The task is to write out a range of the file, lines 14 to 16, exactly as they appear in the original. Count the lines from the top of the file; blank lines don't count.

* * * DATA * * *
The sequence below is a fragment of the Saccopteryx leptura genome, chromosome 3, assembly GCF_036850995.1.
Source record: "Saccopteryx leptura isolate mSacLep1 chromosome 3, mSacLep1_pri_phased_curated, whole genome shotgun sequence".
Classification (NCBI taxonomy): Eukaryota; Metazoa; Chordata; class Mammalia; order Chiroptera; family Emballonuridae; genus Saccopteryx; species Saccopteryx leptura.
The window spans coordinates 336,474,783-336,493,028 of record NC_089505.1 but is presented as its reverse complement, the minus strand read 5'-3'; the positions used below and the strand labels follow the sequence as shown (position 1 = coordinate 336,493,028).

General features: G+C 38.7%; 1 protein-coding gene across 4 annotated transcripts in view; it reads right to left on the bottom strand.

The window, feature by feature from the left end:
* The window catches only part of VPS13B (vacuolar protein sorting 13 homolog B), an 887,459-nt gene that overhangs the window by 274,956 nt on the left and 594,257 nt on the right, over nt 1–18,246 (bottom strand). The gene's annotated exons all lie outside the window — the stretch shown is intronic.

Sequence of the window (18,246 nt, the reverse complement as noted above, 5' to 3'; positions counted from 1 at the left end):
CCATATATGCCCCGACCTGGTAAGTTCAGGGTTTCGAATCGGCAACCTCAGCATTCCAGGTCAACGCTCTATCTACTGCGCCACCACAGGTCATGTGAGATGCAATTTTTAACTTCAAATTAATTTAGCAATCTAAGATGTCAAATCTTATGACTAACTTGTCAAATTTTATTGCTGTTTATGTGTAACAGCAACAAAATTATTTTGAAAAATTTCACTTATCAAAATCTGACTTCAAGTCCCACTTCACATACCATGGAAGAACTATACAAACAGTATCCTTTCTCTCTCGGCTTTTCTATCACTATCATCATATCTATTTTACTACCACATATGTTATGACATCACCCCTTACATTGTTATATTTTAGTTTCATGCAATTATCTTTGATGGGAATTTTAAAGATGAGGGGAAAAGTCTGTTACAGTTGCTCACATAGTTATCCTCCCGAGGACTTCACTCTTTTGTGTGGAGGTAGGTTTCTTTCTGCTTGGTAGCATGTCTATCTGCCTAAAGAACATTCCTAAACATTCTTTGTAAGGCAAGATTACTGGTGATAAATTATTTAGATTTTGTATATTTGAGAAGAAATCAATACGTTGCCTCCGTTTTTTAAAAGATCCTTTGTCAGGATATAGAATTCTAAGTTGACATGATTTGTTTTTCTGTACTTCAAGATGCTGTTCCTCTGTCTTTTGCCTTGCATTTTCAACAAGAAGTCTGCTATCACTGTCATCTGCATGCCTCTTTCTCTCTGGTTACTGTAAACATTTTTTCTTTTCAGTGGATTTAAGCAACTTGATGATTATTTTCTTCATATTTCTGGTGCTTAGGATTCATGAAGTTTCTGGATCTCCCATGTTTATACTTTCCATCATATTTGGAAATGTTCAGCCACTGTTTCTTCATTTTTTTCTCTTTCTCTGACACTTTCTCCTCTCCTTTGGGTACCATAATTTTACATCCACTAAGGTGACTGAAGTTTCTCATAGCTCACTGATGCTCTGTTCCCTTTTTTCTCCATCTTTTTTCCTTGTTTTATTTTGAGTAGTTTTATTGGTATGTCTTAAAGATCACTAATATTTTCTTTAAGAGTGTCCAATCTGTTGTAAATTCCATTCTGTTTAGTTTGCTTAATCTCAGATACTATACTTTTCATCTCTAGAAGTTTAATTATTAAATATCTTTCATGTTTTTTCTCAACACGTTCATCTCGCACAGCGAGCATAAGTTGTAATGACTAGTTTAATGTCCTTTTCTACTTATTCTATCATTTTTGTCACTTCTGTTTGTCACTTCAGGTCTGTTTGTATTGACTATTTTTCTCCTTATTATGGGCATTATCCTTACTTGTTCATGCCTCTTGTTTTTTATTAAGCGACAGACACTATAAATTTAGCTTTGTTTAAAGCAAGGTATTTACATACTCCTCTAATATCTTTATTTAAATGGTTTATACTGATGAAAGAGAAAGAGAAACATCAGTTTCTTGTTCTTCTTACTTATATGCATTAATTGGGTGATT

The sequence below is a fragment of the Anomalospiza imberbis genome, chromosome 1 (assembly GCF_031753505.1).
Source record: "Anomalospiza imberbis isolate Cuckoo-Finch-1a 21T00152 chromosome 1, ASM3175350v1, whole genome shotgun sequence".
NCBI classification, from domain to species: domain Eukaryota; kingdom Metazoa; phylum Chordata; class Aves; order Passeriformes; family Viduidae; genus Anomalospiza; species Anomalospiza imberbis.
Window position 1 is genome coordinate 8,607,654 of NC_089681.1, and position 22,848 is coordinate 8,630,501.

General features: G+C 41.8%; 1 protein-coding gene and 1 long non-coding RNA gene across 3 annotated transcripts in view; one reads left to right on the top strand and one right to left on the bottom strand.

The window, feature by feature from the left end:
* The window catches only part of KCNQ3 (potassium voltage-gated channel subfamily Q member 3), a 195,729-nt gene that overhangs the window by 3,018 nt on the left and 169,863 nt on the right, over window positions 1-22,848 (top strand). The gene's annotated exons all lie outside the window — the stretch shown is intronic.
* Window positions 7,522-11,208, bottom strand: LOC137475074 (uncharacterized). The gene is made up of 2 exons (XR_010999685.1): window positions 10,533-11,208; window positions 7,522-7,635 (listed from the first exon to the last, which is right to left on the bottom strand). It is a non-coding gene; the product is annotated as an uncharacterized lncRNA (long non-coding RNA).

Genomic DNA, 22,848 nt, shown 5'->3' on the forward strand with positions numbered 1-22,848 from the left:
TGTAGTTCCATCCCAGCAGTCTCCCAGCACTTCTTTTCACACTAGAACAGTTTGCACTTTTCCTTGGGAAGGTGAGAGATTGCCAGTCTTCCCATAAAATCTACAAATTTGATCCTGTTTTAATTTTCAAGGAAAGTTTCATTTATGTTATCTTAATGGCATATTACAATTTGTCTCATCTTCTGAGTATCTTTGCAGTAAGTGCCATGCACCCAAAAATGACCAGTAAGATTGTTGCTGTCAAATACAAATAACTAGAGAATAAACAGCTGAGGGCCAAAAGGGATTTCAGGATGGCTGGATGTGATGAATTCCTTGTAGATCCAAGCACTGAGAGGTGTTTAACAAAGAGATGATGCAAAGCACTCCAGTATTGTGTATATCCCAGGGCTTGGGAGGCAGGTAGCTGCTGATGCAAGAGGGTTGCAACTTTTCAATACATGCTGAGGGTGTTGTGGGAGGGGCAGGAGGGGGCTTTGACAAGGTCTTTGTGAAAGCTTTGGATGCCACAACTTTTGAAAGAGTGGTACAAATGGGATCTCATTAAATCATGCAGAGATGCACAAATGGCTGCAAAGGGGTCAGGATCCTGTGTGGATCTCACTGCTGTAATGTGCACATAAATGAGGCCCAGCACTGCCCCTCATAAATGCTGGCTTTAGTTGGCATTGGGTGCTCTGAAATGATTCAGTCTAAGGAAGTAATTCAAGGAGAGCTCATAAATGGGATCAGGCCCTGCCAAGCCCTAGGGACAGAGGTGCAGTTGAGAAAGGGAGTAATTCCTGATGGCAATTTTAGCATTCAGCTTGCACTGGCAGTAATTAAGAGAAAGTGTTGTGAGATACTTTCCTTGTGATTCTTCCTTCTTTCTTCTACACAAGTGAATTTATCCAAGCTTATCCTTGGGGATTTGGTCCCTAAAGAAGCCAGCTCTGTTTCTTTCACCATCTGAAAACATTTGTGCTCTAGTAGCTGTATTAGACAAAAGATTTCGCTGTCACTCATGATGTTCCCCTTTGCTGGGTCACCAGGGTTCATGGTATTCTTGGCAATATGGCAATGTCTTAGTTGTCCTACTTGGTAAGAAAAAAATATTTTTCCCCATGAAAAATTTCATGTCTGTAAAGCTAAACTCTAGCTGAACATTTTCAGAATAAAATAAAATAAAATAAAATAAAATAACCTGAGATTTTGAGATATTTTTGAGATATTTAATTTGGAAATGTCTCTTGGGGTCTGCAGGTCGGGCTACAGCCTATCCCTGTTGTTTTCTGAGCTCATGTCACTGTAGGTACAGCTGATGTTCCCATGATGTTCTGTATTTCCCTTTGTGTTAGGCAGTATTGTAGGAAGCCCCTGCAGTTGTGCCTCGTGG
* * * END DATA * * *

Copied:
General features: G+C 41.8%; 1 protein-coding gene and 1 long non-coding RNA gene across 3 annotated transcripts in view; one reads left to right on the top strand and one right to left on the bottom strand.

The window, feature by feature from the left end:
* The window catches only part of KCNQ3 (potassium voltage-gated channel subfamily Q member 3), a 195,729-nt gene that overhangs the window by 3,018 nt on the left and 169,863 nt on the right, over window positions 1-22,848 (top strand). The gene's annotated exons all lie outside the window — the stretch shown is intronic.